Direction of torque precession of a spinning wheel

Consider a spinning wheel, which is held up by one end of it's axis like this:

To explain why the change of angular momentum is directed as shown in the figure above, one usually says that there is an applied torque $\vec{\tau} = \vec{r} \times \vec{F}$, where $\vec{r}$ is in this case the radius vector from the point where the string is attached to the center of mass of the spinning wheel and $\vec{F}$ is just the gravitational force which acts on the center of mass of the wheel. So it seems to be clear that it must point into the direction as shown in the figure.

However is it possible to see this without applying the Formula for the torque above. I am thinking of something like this:

By applying the gravitational force one would move the free end of the wheel axis down a bit for a very small time, so we get the beginning of a rotation which angular velocity vector points into the same direction as the $\Delta L$ on the picture. Thus we get an additional angular momentum $\Delta \vec{L}$ into this direction, which changes the direction of the entire angular momentum vector $\vec{L}$.

However I don't see why the last "thus" must be true, since in general the angular velocity doesn't have to point in the same direction as the angular momentum vector.

This is true for the rotation about the wheel axis since this is a principal axis of the inertia tensor (which is needed to justify that the axis of rotation must turn, when the angular momentum vector turns), but the (beginning/infinitesimal) rotation above doesn't seem to be around a principal axis.

So it would be great if someone could make the argumentation I tried more clear and more rigorous and clarify the problem described above.

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Possible duplicate: physics.stackexchange.com/q/8656/2451 –  Qmechanic May 5 '12 at 8:53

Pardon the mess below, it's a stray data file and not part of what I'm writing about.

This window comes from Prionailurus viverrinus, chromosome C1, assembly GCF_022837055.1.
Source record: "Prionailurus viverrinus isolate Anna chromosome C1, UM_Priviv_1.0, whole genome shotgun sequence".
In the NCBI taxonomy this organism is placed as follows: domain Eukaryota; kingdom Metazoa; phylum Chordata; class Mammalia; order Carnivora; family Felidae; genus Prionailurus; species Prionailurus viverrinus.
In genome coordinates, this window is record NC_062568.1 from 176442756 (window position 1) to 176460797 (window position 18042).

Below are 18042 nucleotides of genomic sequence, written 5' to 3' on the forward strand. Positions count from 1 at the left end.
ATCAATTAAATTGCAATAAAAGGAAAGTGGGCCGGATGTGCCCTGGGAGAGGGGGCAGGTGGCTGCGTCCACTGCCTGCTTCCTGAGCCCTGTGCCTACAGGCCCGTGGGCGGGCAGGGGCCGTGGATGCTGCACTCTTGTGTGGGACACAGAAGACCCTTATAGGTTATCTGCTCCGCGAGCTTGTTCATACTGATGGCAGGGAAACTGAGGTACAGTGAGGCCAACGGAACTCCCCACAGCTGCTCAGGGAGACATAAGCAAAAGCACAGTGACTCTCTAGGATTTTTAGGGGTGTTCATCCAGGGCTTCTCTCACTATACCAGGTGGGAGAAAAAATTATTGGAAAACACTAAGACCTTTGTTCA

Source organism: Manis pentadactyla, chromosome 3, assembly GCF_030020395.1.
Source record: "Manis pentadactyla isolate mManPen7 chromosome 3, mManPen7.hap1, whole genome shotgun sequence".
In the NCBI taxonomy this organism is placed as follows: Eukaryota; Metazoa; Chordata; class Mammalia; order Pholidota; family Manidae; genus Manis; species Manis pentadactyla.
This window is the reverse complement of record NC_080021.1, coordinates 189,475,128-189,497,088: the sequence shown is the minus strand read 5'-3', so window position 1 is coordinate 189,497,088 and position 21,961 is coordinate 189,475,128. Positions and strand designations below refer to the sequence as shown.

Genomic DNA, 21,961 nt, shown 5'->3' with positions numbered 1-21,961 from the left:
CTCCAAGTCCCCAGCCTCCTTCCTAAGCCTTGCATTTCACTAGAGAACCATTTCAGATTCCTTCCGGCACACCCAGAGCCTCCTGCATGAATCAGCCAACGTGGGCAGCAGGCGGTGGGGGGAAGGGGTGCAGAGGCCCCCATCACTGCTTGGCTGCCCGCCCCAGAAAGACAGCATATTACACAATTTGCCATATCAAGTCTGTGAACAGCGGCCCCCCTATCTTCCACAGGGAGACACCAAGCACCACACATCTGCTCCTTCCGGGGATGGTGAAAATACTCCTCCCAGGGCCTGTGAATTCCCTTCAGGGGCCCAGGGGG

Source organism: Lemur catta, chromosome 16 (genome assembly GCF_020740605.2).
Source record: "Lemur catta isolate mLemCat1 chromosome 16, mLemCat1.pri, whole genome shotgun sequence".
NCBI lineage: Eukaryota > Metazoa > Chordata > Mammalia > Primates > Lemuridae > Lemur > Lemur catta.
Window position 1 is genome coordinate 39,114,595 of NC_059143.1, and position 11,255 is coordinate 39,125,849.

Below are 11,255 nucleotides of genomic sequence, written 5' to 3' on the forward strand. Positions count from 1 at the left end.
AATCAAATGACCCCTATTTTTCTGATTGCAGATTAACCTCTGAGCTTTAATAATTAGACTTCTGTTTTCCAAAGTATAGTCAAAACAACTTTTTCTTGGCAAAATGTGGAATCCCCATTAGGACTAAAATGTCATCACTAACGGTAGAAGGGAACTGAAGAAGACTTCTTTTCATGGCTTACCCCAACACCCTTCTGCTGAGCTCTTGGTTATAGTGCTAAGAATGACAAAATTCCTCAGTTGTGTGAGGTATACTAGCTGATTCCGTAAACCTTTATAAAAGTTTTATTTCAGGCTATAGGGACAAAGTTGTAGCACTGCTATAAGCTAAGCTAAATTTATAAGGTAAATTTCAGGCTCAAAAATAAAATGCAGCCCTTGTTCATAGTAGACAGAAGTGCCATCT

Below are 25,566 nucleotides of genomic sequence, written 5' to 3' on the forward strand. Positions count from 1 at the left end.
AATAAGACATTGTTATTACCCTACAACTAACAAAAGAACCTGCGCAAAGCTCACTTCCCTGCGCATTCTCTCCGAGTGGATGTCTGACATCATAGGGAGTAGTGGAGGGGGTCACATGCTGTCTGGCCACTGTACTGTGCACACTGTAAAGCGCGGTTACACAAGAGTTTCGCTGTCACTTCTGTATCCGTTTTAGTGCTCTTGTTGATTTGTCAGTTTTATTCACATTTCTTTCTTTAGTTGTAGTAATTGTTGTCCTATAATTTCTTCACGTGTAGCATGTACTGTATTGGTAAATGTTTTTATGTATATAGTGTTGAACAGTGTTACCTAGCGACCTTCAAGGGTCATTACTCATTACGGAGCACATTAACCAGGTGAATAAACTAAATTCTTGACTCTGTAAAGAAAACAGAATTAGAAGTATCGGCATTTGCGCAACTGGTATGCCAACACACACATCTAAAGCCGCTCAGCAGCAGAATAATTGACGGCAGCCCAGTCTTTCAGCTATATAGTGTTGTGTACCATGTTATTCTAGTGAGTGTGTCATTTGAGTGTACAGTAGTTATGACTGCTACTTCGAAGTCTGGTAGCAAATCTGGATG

@Qmechanic It's just related, not a duplicate –  martin May 5 '12 at 9:05
I don't understand the question. To me it is all perfectly clear and I think it is also perfectly clear to you too. Maybe you should note that the angular momentum change is $\text{d}\vec{L}$ infinitesimal quantity, so you don't have to solve Euler's equations to straight everything up. –  Pygmalion May 5 '12 at 18:30
@Pygmalion Is an infinitesimal $d\vec{L}$ in every case in the same direction as the corresponding infinitesimal $d\omega$? If so why? –  martin May 5 '12 at 19:21
$\vec{L} = I \vec{\omega}$ is not a general expression for angular momentum. It is true only for fixed axis rotation. I suggest you forget about $\omega$ for a moment a look only for $\vec{\tau} = \text{d}\vec{L}/\text{d}t$ which is general formula and is always valid. –  Pygmalion May 5 '12 at 19:28

3 Answers

You are correct to observe that there is an often unstated assumption in the standard setup of this problem. When given this problem you are supposed to assume that the off-major-axis components of angular velocity make a contribution to L which is negligible compared to the on-axis angular velocity. Obviously this is a good assumption if the top is rotating fast enough, but it isn't exactly true.

If you start with the initial condition, that the top's angular velocity is completely aligned with its major axis at the time of release, you should find that the top's major axis does not really rotate uniformly in a circle but rather there is a very small sinusoidal variation about the uniform circular motion.

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There is a paper written by Svilen Kostov and Daniel Hammer titled 'It has to go down a little, in order to go around' that addresses precisely the question that you ask here.

The idea for the paper came from a discussion of gyroscope motion in the Feynman Lectures on Physics.

Kostov and Hammer discuss that as you say the gravitational force moves the free end of the wheel axis down a bit. They also created an experimental setup to demonstrate the dip. They found very good agreement between theory and experimental result.

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What I see here on the picture is that the formula

$$\tau = I \alpha$$

is probably not applicable for this situation. This is because $\omega$ is constant, i.e. $\alpha = 0$!

This situation is analogous to circular rotation with constant velocity. There you have velocity $\vec{v}$, whose magnitude is constant, but its direction is constantly changing. Acceleration $\vec{a}$ is always perpendicular to velocity.

Here you have angular momentum $\vec{L}$, whose magnitude is constant, but its direction is constantly changing. Torque $\vec{\tau}$ is always perpendicular to velocity.

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